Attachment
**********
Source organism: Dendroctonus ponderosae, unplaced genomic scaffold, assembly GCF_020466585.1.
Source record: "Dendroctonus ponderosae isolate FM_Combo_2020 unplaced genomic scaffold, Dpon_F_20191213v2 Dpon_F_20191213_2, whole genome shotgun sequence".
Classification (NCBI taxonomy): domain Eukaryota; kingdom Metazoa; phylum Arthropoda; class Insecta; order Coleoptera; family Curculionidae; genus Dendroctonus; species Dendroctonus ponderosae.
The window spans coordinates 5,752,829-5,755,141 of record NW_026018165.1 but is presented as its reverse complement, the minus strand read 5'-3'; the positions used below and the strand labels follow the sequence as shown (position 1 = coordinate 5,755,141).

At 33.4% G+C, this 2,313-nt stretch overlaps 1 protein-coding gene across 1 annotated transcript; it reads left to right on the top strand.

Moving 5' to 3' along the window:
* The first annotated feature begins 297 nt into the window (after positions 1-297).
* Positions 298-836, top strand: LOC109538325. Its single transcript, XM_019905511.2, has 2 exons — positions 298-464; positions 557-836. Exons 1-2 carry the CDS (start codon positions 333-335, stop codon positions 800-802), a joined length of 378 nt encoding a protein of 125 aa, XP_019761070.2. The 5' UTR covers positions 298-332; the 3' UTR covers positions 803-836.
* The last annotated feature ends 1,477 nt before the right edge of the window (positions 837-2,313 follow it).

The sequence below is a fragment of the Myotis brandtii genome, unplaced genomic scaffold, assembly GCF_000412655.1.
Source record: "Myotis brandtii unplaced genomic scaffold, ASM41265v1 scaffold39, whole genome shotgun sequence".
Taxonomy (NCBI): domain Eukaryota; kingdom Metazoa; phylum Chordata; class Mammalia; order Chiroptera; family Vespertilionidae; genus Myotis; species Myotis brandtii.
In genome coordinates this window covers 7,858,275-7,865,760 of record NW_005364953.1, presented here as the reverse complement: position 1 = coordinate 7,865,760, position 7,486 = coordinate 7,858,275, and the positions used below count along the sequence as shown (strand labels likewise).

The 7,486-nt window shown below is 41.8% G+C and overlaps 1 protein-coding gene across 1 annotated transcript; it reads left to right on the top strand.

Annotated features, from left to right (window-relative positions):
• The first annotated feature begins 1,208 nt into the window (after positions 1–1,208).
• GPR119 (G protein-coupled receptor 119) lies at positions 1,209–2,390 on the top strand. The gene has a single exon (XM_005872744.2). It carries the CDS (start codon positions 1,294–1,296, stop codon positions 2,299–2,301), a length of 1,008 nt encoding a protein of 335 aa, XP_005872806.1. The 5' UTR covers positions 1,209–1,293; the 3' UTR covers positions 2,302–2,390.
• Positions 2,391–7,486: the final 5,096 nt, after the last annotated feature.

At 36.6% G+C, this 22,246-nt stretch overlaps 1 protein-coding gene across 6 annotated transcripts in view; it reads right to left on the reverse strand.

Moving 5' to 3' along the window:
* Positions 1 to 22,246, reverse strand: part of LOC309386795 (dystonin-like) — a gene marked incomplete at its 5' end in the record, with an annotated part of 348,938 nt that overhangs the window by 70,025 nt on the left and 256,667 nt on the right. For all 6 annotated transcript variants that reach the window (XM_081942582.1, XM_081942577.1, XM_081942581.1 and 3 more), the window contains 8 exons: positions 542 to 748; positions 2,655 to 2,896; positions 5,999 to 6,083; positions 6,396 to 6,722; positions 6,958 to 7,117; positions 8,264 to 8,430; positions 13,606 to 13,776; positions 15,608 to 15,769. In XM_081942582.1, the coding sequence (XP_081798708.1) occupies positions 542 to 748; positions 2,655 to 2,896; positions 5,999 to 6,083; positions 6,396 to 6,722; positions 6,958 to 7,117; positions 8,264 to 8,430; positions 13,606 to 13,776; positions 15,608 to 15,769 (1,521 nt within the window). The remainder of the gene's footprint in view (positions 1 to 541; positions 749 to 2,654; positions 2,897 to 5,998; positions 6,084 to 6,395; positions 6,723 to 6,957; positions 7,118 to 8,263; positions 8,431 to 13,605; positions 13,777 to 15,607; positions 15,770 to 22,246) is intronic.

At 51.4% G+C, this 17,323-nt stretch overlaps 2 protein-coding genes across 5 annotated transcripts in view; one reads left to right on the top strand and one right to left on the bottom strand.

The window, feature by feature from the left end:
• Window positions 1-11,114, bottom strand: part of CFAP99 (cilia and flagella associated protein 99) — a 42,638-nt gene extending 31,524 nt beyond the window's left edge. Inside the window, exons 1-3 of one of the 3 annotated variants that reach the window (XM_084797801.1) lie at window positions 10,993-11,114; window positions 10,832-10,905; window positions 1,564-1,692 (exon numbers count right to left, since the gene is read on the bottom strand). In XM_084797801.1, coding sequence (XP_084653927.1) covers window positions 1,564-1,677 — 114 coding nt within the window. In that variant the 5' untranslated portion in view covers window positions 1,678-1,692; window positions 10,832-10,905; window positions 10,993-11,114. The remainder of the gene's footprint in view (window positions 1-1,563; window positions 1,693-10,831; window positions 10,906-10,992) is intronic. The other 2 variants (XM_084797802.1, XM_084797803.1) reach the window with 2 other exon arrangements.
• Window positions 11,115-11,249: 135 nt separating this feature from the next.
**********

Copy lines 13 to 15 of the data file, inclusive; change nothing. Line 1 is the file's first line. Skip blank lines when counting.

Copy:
In genome coordinates this window covers 7,858,275-7,865,760 of record NW_005364953.1, presented here as the reverse complement: position 1 = coordinate 7,865,760, position 7,486 = coordinate 7,858,275, and the positions used below count along the sequence as shown (strand labels likewise).

The 7,486-nt window shown below is 41.8% G+C and overlaps 1 protein-coding gene across 1 annotated transcript; it reads left to right on the top strand.

Annotated features, from left to right (window-relative positions):